To create more emotion in innovative future games, we at XEODesign want to know more
about the role of emotion in games and identify ways to create emotion other than story cutscenes.
In improving over 40 million Player Experiences during twelve years of research and
design we have seen people get angry, excited, and on occasion even cry. These reactions
make us wonder how many emotions do games create? What makes failing 80% of the time
fun? Do people play to feel emotions as well as challenge? If emotions are important to play,
where do they come from? Do people modify games to feel differently? Is it possible to build
emotions into games by adding emotion-producing objects or actions to game play rather than
cut scenes? To what extent are game developers already doing this?
Pioneers in Player Experience Research and Design methods XEODesign conducted an
independent cross-genre research study on why people play games and identified over thirty
emotions coming from gameplay rather than story. Our results revealed that people play
games not so much for the game itself as for the experience the game creates: an adrenaline
rush, a vicarious adventure, a mental challenge; or the structure games provide, such as a
moment of solitude or the company of friends. People play games to create moment-tomoment
experiences, whether they are overcoming a difficult game challenge, seeking relief
from every-day worries, or pursuing what Hal Barwood calls simply "the joy of figuring it out.”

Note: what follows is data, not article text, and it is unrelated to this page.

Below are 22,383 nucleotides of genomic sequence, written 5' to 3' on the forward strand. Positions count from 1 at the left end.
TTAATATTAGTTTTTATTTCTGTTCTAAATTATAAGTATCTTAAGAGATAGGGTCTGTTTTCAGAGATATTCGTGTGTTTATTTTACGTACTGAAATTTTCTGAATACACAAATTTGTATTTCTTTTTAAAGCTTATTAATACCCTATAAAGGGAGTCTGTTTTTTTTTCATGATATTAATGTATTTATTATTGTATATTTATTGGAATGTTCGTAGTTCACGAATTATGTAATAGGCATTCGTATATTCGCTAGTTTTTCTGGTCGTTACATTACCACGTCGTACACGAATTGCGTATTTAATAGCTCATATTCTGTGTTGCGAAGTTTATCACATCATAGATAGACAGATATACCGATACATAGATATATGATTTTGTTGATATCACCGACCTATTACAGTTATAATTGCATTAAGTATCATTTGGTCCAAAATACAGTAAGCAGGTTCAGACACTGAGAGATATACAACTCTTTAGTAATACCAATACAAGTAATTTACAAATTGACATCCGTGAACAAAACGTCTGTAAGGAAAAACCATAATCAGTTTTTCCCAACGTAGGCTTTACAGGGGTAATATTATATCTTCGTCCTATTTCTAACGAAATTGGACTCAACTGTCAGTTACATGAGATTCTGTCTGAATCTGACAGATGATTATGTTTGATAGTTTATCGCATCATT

We were curious about what could be said of all computer and video games and what, other
than story, triggers emotions. What types of internal and external experiences (inside and
outside a player’s head) do players appreciate and expect from games? We wanted to learn
what adult players thought made good game experiences, after all, not all games with good
graphics and advanced features are fun. A game’s value proposition is how it makes its
customers think and feel. We wanted to observe how popular games deliver these
experiences, and consider how to do it better.
To answer these questions XEODesign conducted a research study with 15 hardcore gamers,
15 casual gamers, plus 15 non-players. We looked for clues in what happened before, during,
and after play. We considered theory from pertinent psychological studies. We went off in
search of emotion and found Four Keys to releasing emotions during play.